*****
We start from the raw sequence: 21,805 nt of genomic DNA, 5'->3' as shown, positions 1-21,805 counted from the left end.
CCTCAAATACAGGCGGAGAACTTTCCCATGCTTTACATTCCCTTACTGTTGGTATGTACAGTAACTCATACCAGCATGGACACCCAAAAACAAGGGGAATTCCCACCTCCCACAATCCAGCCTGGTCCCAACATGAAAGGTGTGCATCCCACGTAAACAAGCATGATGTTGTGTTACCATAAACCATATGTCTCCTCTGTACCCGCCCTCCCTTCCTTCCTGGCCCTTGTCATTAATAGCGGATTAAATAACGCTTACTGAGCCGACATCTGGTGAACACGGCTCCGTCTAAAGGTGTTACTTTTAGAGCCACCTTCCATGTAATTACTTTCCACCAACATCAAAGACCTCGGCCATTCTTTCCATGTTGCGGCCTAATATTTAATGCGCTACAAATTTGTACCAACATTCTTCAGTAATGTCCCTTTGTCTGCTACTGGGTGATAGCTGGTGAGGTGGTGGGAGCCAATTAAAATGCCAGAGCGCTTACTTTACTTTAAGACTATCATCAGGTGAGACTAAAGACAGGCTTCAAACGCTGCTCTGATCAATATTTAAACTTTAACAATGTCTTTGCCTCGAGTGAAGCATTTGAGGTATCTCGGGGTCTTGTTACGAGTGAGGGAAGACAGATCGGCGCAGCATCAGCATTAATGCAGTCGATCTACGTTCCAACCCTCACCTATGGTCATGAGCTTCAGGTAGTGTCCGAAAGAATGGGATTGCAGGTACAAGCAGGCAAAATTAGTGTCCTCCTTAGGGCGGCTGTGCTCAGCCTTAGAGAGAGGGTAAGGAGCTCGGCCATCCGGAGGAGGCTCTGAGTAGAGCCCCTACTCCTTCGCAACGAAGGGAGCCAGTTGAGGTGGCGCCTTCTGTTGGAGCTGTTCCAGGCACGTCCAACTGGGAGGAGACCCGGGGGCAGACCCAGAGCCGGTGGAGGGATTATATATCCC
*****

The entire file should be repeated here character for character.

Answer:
We start from the raw sequence: 21,805 nt of genomic DNA, 5'->3' as shown, positions 1-21,805 counted from the left end.
CCTCAAATACAGGCGGAGAACTTTCCCATGCTTTACATTCCCTTACTGTTGGTATGTACAGTAACTCATACCAGCATGGACACCCAAAAACAAGGGGAATTCCCACCTCCCACAATCCAGCCTGGTCCCAACATGAAAGGTGTGCATCCCACGTAAACAAGCATGATGTTGTGTTACCATAAACCATATGTCTCCTCTGTACCCGCCCTCCCTTCCTTCCTGGCCCTTGTCATTAATAGCGGATTAAATAACGCTTACTGAGCCGACATCTGGTGAACACGGCTCCGTCTAAAGGTGTTACTTTTAGAGCCACCTTCCATGTAATTACTTTCCACCAACATCAAAGACCTCGGCCATTCTTTCCATGTTGCGGCCTAATATTTAATGCGCTACAAATTTGTACCAACATTCTTCAGTAATGTCCCTTTGTCTGCTACTGGGTGATAGCTGGTGAGGTGGTGGGAGCCAATTAAAATGCCAGAGCGCTTACTTTACTTTAAGACTATCATCAGGTGAGACTAAAGACAGGCTTCAAACGCTGCTCTGATCAATATTTAAACTTTAACAATGTCTTTGCCTCGAGTGAAGCATTTGAGGTATCTCGGGGTCTTGTTACGAGTGAGGGAAGACAGATCGGCGCAGCATCAGCATTAATGCAGTCGATCTACGTTCCAACCCTCACCTATGGTCATGAGCTTCAGGTAGTGTCCGAAAGAATGGGATTGCAGGTACAAGCAGGCAAAATTAGTGTCCTCCTTAGGGCGGCTGTGCTCAGCCTTAGAGAGAGGGTAAGGAGCTCGGCCATCCGGAGGAGGCTCTGAGTAGAGCCCCTACTCCTTCGCAACGAAGGGAGCCAGTTGAGGTGGCGCCTTCTGTTGGAGCTGTTCCAGGCACGTCCAACTGGGAGGAGACCCGGGGGCAGACCCAGAGCCGGTGGAGGGATTATATATCCC